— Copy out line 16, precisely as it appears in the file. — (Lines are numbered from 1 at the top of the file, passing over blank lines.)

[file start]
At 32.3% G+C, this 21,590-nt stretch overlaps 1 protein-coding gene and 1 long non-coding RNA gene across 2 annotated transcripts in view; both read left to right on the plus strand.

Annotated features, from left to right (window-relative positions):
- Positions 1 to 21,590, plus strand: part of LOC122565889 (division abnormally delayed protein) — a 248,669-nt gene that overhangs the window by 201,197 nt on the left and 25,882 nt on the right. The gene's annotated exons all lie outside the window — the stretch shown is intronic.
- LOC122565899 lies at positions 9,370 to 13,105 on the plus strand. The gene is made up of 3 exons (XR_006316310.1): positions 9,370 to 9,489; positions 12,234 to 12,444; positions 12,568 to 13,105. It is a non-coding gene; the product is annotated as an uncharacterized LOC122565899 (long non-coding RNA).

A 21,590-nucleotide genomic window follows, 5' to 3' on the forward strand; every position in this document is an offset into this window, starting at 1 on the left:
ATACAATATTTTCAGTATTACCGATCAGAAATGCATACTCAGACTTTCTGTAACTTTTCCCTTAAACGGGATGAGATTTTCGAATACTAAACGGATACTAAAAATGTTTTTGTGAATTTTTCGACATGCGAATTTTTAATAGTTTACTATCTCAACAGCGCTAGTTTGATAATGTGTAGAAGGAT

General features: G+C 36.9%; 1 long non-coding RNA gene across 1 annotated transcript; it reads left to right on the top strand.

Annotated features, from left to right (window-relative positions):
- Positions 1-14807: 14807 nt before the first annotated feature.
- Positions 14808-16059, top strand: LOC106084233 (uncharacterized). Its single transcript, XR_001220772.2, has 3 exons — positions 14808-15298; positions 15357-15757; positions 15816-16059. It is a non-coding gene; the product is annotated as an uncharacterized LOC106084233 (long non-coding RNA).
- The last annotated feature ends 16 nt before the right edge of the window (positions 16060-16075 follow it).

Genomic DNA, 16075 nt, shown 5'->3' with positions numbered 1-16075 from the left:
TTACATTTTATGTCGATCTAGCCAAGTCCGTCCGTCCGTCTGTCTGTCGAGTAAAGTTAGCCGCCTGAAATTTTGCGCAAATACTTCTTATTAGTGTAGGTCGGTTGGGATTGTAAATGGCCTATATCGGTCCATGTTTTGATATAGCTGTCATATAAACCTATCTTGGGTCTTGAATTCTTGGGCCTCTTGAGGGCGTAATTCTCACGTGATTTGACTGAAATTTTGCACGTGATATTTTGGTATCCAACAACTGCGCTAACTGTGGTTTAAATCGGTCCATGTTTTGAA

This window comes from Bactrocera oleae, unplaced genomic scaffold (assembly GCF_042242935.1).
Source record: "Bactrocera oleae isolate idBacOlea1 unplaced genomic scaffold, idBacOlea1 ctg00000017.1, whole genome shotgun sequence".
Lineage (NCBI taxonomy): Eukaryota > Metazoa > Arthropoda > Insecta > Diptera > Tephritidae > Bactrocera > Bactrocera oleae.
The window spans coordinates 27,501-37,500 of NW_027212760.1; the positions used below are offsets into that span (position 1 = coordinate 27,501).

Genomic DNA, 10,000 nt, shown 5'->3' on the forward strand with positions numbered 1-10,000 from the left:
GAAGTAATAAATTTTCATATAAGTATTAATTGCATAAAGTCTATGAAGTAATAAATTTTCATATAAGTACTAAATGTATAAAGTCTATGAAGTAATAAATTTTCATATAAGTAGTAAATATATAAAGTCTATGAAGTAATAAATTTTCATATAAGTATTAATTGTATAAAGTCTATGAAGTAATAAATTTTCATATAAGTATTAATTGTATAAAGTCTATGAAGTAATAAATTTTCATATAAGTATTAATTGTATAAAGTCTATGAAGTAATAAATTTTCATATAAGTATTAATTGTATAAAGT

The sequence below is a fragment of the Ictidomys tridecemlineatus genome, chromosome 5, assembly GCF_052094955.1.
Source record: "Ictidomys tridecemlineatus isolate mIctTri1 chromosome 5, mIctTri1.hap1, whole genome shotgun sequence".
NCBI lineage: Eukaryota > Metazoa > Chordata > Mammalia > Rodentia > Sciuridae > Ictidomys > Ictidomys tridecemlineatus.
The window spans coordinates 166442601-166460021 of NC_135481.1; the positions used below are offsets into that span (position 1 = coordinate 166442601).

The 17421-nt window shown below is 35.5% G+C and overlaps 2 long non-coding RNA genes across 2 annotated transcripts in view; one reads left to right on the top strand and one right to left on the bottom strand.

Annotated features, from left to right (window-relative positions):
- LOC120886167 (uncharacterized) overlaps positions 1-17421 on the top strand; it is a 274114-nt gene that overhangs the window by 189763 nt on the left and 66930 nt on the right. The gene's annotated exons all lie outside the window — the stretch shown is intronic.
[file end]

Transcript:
Lineage (NCBI taxonomy): Eukaryota > Metazoa > Arthropoda > Insecta > Diptera > Tephritidae > Bactrocera > Bactrocera oleae.